Subwoofers and Time Alignment in the Car

While working on some measurements for time delay settings in my car audio system, I remembered something I had talked to a buddy about, which was finding the crossover point between your midbass and sub, flipping one driver (set of drivers) out of phase, play a sine tone between those points and delay until you get as far attenuated as possible. Then flip back in phase and you’re done. The reason is pretty simple: I’ve never had good luck measuring the arrival time of a subwoofer or midbass that is band-passed to play low frequencies. If I increase the crossover to make them play higher – in order to get a clean impulse measurement – I still can’t get it “just right” and wind up having to dial it in by ear. So, I figure if I can do this and it works, all the better. It keeps the measurement more “real” because I’m measuring a frequency that the drivers are playing when the system is really running, rather than setting pseudo crossovers for the purpose of measurement that has yet to provide me meaningful results.

I put it to the test tonight.

Below is a plot. Without telling you what my midbass setting was already, it doesn’t really give you a specific number to go by. However, the point is to show that T/A has a maximal affect at the crossover point and there is a point where adding more hurts you. I hope you’re able to discern this from below.
I used a 65hz tone and delayed or reduced delay until the SPL was at it’s lowest. This was the point where it was most out of phase. Then all I had to do was flip the polarity back on the subs and I was the most in phase.

(click the image below to view larger)

So, as you can see, 2.00ms delay is the point at which the out-of-phase signal is most attenuated (most out of phase). Since the subs were flipped out of phase, I just flipped them back and I was done.

Here is the final result comparing the original in-phase measurement (my starting point at the beginning of all of this) vs the final result with 2.00ms delay added to the sub channels.


There’s about 1dB difference. Not a whole lot numbers-wise, but it actually works pretty well. Flipping between presets, where one is the original and the other is the new setting, the sound of the subwoofer is more solidly anchored up front. However, the tactile impact is also more apparent. This is a personal issue, so don’t let it become yours. 😉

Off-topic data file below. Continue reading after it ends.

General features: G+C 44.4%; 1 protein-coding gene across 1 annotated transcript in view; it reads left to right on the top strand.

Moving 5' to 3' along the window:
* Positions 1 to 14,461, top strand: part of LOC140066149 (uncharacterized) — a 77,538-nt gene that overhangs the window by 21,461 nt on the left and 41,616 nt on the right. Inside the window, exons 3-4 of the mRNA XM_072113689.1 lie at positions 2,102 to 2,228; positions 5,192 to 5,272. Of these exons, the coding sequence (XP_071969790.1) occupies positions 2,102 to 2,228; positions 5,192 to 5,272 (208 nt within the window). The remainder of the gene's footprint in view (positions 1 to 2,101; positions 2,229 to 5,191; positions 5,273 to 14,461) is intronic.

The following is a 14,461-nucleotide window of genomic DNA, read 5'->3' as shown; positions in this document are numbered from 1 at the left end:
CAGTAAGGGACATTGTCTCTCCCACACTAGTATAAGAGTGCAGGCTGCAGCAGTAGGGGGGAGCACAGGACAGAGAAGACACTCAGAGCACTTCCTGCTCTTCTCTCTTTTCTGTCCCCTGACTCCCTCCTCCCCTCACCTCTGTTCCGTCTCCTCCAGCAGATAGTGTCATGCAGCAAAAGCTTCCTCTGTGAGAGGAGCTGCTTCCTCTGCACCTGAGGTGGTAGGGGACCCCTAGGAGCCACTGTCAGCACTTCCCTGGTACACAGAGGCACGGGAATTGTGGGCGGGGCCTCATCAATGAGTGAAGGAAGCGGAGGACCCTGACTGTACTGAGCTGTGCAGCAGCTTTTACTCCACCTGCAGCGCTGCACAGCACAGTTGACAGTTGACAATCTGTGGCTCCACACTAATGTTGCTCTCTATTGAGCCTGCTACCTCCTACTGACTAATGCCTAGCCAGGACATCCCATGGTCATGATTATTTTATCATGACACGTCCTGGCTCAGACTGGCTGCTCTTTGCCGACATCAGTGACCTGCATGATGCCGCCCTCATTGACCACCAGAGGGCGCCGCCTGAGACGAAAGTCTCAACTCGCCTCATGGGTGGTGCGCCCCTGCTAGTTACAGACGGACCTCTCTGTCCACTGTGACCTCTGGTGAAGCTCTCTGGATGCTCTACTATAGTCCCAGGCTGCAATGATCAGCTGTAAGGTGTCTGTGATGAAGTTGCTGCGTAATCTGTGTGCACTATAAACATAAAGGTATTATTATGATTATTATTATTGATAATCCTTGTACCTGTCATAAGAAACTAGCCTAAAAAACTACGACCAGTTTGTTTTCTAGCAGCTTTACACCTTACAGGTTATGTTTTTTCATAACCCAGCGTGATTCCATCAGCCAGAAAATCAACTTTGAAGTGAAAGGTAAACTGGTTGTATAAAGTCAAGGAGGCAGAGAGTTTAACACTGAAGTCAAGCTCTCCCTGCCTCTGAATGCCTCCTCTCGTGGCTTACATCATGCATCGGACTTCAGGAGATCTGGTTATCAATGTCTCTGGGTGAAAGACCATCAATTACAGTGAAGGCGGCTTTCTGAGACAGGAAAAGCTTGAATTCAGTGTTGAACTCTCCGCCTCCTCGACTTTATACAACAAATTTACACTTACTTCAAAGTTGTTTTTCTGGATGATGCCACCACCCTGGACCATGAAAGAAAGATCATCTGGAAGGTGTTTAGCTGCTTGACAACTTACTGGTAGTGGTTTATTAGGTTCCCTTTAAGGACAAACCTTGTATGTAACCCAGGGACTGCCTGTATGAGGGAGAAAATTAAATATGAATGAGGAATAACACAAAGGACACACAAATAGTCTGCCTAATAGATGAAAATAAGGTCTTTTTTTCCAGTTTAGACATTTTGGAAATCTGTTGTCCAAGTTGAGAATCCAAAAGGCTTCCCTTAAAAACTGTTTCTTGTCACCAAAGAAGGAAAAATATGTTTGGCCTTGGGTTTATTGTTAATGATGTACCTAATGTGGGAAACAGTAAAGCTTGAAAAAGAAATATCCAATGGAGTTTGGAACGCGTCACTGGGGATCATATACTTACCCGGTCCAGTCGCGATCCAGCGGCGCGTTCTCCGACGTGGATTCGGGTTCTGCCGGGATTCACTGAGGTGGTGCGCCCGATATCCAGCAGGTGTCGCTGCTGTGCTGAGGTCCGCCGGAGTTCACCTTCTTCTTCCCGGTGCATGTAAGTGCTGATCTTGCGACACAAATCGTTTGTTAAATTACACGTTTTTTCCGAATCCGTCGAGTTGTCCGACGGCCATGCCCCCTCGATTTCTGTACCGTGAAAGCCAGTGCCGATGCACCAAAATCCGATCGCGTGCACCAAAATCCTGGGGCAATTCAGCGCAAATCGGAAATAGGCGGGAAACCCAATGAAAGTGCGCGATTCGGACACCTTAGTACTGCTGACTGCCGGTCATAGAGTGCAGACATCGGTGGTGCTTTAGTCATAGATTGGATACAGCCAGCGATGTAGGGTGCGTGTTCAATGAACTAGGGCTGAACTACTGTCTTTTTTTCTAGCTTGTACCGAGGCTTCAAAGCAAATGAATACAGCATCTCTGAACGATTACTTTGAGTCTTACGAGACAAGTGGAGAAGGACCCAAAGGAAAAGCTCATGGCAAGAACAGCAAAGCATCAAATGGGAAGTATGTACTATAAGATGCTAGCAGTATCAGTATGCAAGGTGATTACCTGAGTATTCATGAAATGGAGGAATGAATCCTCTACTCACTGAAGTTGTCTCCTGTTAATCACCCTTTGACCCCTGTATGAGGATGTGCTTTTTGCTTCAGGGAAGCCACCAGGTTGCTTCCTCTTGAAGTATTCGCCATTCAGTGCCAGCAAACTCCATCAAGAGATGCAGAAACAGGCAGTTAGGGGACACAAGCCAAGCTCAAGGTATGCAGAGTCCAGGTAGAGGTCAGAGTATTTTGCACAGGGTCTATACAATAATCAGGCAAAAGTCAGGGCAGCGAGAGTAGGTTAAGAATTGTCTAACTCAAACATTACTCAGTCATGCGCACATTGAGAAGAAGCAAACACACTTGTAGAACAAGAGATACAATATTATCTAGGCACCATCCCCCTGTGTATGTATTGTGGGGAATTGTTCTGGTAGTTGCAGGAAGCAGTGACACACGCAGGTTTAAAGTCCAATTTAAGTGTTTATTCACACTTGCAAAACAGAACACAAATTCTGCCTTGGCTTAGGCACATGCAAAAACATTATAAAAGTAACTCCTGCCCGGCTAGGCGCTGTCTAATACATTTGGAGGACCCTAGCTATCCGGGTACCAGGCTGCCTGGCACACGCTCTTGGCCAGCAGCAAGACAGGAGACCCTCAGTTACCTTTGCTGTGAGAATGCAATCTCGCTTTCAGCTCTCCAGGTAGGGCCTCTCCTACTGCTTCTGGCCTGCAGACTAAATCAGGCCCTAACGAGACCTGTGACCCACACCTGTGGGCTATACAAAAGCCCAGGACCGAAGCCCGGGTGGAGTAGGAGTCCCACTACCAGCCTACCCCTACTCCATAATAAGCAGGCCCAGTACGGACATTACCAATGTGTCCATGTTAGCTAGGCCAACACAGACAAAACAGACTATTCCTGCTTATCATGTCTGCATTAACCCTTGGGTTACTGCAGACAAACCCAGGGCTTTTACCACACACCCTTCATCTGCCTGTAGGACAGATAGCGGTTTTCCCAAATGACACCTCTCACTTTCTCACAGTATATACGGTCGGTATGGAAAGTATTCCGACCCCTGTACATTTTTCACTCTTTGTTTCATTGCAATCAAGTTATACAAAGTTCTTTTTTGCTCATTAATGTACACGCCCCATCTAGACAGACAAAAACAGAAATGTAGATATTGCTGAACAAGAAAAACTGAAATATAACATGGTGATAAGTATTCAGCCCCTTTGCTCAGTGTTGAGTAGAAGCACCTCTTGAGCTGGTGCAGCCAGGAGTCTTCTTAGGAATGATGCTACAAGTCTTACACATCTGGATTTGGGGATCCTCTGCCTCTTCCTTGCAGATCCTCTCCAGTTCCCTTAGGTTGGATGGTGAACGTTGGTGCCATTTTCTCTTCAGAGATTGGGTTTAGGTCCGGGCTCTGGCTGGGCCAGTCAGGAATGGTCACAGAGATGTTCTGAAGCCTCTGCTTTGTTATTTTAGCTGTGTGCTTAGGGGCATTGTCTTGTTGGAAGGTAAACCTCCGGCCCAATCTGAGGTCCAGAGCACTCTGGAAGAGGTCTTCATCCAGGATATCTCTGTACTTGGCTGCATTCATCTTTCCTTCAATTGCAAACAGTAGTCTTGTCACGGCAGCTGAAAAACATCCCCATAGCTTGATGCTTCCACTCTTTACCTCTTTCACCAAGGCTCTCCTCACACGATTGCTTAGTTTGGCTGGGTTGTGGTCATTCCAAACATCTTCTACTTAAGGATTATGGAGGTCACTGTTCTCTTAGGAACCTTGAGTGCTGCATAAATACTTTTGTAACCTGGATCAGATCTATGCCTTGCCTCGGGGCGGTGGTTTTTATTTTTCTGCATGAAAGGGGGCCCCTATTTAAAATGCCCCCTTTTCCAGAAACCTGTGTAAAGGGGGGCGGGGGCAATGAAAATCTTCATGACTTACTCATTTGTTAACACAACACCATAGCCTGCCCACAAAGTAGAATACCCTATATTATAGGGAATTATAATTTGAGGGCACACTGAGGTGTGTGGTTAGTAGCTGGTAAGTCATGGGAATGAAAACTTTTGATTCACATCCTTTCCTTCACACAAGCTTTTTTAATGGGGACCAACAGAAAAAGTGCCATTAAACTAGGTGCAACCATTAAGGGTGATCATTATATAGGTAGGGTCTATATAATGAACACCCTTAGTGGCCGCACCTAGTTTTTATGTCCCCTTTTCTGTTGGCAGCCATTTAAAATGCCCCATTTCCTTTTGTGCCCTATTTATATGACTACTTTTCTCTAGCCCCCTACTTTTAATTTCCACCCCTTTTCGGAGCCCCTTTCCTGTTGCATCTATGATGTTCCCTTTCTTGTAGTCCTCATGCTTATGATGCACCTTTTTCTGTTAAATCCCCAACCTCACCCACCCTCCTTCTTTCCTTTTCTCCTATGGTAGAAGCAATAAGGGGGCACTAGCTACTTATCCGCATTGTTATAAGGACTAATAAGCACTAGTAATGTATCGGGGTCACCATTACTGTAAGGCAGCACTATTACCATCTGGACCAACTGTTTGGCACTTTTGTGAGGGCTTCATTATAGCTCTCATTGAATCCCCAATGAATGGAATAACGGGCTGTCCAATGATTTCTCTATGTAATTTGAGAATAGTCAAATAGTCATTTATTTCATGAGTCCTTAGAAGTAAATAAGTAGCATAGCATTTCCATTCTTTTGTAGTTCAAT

I also went through the same procedure on the midbass/midrange transition and found similar results; there is a breaking point where the phase starts to turn the more you delay.

In case you’re wondering…

Why did I flip the phase (0/180) at first instead of just adding delay? No specific reason, really. Initially this was supposed to be done by ear. You can easily hear when something’s wrong. In this case, “wrong” is “not there”; aka: cancellation. It’s harder for me to hear when something is just right with the sub. The wavelength is super long and I’ve honestly just not had the best go at finding when the phase is just perfect in that transition. Drives me nuts. That’s why I started the process this way; the idea was to go until there was little-to-no sound when playing that specific tone. I just used a mic instead. 😉



Addendum: 07/25/12:

Essentially, what you’re trying to do is align phase of the subwoofer/mids at the crossover via delay (time alignment).

When talking about delay, consider the wavelength as well. That’s why you may notice that even minute changes in delay (ie: 0.02ms; one click resolution on most current DSPs) will affect what you hear.  As shown above, it doesn’t take a large amount of delay between drivers to impart in-phase/out-of-phase response at the listening position.  It seems many believe very large amounts of delay are needed for drivers/passbands of longer wavelength.  The above shows this is not the case.

In every iteration of my system in the past couple years, three 0.02ms adjustments is a way I come circle in the phase on my tweeters. One 0.02ms adjustment may be out of phase, the next is a bit more out of phase and the final (3rd) is *snap*… back in phase. I’ve talked to others who have experienced this. It’s interesting to note that ILD is often purported as what drives our hearing of higher frequencies (2khz+) and many will say that time alignment is not necessary here because our ears are sensitive to differences in frequencies only below approximately 1khz. However, time alignment will net you the ability to incrementally align phase in higher frequency(s) and result in a more coherent soundstage.